Student Loans: What Is Consolidation Vs. Student Loan Refinancing?
When it comes to student loans, this is one of the biggest choices.
Student loan consolidation or student loan refinancing?
The decision is an important one, and could mean tens of thousands of dollars in savings.
Here’s what you need to know and how to make it happen.
Student Loan Consolidation: The Basics
According to Make Lemonade, the latest student loan statistics for 2018 show that there are more than 44 million borrowers who collectively owe $1.5 trillion in student loan debt.
So, it’s time to take action.
When it comes to student loan consolidation, you have two choices:
- Federal Student Loan Consolidation: Direct Consolidation Loan through the federal government, or
- Private Student Loan Consolidation: Refinance student loans with a private lender
While each strategy has merit, they approach student loan consolidation differently. Here are the main differences between federal student loan consolidation and student loan refinancing.
Eligible Loans For Student Loan Consolidation
1. Student Loan Consolidation with the federal government
Federal student loans are the only student loans eligible for a Direct Loan Consolidation. This includes:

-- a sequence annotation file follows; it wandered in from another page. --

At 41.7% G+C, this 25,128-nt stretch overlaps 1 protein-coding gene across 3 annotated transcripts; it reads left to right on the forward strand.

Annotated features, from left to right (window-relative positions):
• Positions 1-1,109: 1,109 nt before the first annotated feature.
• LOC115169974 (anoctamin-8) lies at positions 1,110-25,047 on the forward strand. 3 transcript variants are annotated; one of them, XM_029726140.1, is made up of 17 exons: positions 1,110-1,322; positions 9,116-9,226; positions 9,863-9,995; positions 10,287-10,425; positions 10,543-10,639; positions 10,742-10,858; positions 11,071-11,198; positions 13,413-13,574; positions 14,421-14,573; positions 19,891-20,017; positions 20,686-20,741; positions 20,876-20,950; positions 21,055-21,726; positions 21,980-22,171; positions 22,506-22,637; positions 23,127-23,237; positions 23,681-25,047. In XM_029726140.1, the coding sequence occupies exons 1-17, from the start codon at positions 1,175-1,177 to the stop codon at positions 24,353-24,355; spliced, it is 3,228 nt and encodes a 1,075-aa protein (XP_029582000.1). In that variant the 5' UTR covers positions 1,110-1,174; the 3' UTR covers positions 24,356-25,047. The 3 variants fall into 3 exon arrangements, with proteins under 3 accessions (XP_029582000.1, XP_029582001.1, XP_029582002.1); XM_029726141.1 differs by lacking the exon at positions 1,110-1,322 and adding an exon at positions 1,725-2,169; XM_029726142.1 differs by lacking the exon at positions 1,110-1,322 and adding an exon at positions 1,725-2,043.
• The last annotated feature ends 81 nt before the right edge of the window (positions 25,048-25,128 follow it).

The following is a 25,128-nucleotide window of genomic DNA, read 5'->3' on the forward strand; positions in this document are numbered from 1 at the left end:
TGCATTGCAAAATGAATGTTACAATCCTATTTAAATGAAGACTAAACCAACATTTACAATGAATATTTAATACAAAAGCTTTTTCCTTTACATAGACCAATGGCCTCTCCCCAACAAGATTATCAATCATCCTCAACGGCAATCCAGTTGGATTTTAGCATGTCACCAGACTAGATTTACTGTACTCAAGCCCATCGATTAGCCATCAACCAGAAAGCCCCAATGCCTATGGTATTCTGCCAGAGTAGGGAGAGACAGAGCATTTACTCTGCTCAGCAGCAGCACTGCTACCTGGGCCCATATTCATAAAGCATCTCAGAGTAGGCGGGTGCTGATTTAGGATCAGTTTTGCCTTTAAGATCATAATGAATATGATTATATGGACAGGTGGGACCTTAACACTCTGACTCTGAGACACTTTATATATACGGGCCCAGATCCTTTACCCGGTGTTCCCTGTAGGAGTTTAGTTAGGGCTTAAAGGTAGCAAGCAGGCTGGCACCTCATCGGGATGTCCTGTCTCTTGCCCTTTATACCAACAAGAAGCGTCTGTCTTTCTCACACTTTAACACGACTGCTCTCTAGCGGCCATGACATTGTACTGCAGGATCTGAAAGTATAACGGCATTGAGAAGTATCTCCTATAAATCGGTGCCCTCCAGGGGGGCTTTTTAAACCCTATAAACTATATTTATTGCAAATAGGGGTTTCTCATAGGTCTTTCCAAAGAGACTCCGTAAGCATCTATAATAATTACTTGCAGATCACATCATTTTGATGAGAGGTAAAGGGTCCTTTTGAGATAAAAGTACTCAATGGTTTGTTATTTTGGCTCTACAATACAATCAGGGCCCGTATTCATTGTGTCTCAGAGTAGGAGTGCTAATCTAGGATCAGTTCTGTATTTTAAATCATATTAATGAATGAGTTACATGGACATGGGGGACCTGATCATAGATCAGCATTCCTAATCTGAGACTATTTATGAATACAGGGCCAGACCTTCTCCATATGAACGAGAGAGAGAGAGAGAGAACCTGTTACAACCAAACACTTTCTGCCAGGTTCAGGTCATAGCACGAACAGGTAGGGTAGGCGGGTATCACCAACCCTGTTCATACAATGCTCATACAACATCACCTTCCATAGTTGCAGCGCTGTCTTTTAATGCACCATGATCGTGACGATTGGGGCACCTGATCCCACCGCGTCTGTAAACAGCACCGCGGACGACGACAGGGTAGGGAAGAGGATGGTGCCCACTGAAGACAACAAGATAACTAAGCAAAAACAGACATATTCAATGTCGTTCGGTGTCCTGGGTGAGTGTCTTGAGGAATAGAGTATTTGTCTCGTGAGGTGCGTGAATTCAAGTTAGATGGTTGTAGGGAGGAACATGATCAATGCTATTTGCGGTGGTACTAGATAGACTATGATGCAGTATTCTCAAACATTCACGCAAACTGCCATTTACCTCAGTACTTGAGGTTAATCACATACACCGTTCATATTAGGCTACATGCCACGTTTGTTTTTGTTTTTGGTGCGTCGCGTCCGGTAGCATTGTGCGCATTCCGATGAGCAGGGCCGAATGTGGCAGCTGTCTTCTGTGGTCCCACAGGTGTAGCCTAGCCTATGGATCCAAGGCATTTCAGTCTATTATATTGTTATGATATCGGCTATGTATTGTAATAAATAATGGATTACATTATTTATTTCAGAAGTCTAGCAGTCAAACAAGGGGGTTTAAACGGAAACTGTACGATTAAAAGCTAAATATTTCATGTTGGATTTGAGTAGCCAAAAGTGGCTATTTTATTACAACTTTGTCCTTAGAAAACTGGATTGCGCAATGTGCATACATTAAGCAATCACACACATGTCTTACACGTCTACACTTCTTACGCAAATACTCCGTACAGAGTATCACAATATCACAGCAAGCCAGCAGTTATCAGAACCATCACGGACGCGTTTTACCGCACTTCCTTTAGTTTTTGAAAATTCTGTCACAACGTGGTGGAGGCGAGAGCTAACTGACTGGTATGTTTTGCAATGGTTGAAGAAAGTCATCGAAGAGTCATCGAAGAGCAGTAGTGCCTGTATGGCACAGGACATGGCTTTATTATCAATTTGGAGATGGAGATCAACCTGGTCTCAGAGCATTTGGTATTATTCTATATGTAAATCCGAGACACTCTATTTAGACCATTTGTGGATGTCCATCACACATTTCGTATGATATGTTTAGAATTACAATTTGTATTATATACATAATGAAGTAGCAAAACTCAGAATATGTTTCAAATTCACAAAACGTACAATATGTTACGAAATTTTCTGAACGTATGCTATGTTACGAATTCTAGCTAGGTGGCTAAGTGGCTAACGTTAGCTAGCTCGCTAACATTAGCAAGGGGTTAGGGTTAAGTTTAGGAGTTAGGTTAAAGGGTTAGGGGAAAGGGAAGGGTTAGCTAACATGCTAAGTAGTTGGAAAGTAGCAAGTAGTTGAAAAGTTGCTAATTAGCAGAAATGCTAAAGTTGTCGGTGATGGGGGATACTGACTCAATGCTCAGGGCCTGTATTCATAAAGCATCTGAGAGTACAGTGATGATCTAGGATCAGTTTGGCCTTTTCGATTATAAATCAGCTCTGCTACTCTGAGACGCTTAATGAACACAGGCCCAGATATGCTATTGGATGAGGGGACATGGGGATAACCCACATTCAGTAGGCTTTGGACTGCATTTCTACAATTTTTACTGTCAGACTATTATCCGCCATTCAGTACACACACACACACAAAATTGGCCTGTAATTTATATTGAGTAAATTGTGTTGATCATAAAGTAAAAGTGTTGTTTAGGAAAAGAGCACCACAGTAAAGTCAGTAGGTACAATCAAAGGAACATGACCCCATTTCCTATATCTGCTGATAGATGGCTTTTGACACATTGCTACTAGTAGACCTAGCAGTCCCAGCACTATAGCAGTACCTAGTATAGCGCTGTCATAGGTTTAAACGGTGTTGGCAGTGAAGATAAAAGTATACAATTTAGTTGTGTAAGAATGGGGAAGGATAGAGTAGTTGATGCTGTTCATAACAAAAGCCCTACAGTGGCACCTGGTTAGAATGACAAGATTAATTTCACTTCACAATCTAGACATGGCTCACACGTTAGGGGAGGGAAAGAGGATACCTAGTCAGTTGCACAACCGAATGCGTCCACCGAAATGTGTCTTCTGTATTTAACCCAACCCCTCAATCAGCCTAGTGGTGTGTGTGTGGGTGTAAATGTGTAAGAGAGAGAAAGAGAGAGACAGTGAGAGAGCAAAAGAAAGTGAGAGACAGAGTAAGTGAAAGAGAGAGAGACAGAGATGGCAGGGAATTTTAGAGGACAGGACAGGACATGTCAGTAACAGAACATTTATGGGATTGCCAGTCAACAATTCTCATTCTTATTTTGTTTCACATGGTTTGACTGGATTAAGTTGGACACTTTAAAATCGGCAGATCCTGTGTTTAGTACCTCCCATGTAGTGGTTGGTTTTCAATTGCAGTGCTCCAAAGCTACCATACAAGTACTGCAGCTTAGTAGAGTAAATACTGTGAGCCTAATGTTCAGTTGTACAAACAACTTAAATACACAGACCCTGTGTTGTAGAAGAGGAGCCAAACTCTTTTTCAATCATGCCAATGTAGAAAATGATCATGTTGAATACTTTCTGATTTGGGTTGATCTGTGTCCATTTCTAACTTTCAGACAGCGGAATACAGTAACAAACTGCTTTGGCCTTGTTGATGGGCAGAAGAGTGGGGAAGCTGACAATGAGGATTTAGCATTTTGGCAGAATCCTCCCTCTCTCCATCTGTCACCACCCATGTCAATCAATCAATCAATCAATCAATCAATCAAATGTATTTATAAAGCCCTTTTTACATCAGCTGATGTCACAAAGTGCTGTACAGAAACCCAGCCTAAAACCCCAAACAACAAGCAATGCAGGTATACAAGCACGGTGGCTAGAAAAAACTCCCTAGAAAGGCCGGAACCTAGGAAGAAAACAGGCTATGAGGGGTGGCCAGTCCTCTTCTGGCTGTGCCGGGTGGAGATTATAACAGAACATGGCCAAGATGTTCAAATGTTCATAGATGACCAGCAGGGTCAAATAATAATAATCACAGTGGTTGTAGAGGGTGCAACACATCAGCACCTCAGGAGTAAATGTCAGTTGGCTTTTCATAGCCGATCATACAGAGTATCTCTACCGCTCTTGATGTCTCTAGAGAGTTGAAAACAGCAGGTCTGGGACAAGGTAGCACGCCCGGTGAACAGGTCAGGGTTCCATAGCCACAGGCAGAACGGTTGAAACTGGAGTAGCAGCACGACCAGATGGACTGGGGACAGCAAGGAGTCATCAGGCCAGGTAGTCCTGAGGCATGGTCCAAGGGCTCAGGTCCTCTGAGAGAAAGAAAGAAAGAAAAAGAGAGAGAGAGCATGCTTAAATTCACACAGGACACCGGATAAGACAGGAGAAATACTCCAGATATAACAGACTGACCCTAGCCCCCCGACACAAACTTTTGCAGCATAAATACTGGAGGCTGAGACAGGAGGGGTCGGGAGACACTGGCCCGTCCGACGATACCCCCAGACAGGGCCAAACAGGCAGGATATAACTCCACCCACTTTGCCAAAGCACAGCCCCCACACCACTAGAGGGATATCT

- Federal Direct Subsidized Stafford / Direct Loans
- Federal Direct Unsubsidized Stafford / Direct Loans
- Federal Direct PLUS Loans
- Federal Direct Consolidation Loans
- Federal Family Education Loans (FFEL)
Importantly, private student loans are not eligible for a Direct Consolidation Loan.
2. Student Loan Refinancing
With student loan refinancing, both federal and private student loans are eligible. You can choose to refinance federal student loans, private student loans or both.
With student loan refinance, you combine one, some or all your existing student loans into a single student loan. This new student loan is a private student loan that replaces your old student loans.
Interest Rates: Student Loan Consolidation and Student Loan Refinancing
1. Student Loan Consolidation: With federal student loan consolidation, your interest rate does not decrease. Rather, it is equal to a weighted average of the interest rates on your existing federal student loans rounded up to the nearest 1/8%.
The goal of federal student loan consolidation is an organizational tool. It simplifies your federal student loans and combines them into a Direct Consolidation Loan.
2. Student Loan Refinancing: When you refinance student loans, you receive a new interest rate that is lower than the interest rates on your current student loans. If you have a strong credit profile and income, you may qualify for a lower interest rate, which could potentially save you thousands or tens of thousands of dollars on your student loans.
With student loan refinancing, the result is a new student loan with a lower interest rate, single monthly payment and single student loan servicer. You can also choose a fixed or variable interest rate.
Student Loan Repayment: Student Loan Consolidation and Student Loan Refinancing